And not all of them are practical.
One example of that was shared last week at the “Strategy 2010” business workshop in Tupelo, aimed at the furniture industry. The focus was to find out how manufacturers could better compete in a dynamic, global economy.
One speaker suggested that Northeast Mississippi furniture manufacturers move away from their traditional base of promotional offerings and instead go into “higher-cost, higher-quality” production.
By higher cost, he meant the price that consumers pay.
Granted, the speaker admitted that he knew little about the furniture industry, and that his suggestion was a broad one.
But it was akin to a broadside into the heart of the industry here.
“Adapt or die” was the speaker’s central point. He talked about how the steel industry reinvented itself, and how the furniture industry might learn lessons from their experience.
“You can’t keep doing what you’ve always been doing and survive,” he said.
That’s true. But getting away from promotional furniture just won’t fly in Northeast Mississippi.
The region’s furniture industry got its start when Morris Futorian introduced the concept 60 years ago in New Albany. The “upholstered furniture capital of the world” is based here because of him.
And while several companies have spun off and moved into the mid-priced and higher categories, the vast majority of companies in the region make promotionally priced furniture. It’s the lifeblood of the industry and the region, employing tens of thousands of workers directly and indirectly.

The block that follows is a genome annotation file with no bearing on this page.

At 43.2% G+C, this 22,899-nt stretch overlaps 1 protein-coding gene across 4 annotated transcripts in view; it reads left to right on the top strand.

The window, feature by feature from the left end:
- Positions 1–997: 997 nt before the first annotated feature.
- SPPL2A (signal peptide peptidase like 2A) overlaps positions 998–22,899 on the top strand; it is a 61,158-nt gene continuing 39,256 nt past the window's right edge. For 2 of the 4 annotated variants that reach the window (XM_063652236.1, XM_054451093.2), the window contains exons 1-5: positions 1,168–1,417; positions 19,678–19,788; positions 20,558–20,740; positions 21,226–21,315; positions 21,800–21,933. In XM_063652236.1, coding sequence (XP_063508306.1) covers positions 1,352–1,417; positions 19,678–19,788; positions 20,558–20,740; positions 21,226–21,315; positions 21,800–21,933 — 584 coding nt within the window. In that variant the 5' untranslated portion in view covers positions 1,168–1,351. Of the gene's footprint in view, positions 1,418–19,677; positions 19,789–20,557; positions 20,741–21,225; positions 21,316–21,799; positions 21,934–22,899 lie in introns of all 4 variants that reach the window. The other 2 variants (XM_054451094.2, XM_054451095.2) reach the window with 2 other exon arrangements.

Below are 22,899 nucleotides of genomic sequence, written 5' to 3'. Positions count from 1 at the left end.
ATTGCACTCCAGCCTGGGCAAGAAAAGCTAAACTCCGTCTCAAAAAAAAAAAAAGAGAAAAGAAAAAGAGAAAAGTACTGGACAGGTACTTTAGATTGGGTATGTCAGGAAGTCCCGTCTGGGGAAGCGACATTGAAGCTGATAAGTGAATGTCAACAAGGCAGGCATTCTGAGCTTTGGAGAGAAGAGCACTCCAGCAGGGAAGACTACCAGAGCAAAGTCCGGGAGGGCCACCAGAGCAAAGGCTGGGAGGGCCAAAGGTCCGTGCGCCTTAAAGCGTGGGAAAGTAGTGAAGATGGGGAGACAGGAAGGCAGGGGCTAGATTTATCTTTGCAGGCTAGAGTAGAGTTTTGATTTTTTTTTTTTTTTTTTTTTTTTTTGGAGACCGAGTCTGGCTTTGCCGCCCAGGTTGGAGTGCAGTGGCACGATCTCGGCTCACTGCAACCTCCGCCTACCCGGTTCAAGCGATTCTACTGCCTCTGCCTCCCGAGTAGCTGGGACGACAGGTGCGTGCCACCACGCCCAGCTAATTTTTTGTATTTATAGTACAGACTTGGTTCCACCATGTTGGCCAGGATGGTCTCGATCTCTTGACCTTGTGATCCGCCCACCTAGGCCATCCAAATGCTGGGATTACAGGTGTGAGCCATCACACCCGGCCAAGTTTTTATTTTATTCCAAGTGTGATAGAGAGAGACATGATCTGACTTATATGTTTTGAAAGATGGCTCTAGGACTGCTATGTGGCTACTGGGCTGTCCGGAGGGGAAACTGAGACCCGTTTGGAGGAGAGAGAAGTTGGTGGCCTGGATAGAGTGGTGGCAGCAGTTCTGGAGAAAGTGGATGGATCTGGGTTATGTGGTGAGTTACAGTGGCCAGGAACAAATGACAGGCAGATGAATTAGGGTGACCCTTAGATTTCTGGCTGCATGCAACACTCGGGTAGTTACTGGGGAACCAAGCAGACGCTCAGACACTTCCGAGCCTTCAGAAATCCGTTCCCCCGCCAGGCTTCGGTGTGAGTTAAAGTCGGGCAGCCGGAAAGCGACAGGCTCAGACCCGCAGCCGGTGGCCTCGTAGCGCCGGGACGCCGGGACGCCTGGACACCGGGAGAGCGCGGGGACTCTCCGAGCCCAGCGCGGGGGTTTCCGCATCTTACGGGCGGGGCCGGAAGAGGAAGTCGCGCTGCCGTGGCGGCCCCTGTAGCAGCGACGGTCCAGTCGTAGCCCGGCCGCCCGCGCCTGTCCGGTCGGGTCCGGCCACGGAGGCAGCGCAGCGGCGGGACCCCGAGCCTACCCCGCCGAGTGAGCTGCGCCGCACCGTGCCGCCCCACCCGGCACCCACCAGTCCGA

Promotional furniture is a niche of its own. Consumers want choices, and they get them with prices, styles and designs.
Furniture companies certainly need to adapt, and many do.
Because most consumers look at the bottom line, so do the companies. I don’t know of any business, regardless of the industry, not looking at controlling costs.
If not, they won’t be in business long.
But each furniture manufacturer operates differently. Some source heavily from China, others don’t. Other companies look to maintain a certain ratio.
Waiting for goods and materials to arrive via cargo ship, then via truck or train for up to six weeks can be challenging. Keeping an eye on the political and social situation half a world away also keeps executives up at night.
Having to rely on cheap Chinese labor or imported cut-and-sew kits aren’t what furniture manufacturers would like to do, but they have little choice.
If consumers continue to go for the lowest price, then companies will have to – and already do – respond by cutting some of their biggest costs, which is labor.
Can we produce more domestically? Yes, we could. But American consumers aren’t willing to pay more for the wages we pay our fellow citizens. And so it’s back to China we go.
And while much advice can be given to the furniture industry, there are few answers.
Contact Dennis Seid at (662) 678-1578 or at email@example.com. Follow him at twitter.com/dennisseid and on NEMS360.com.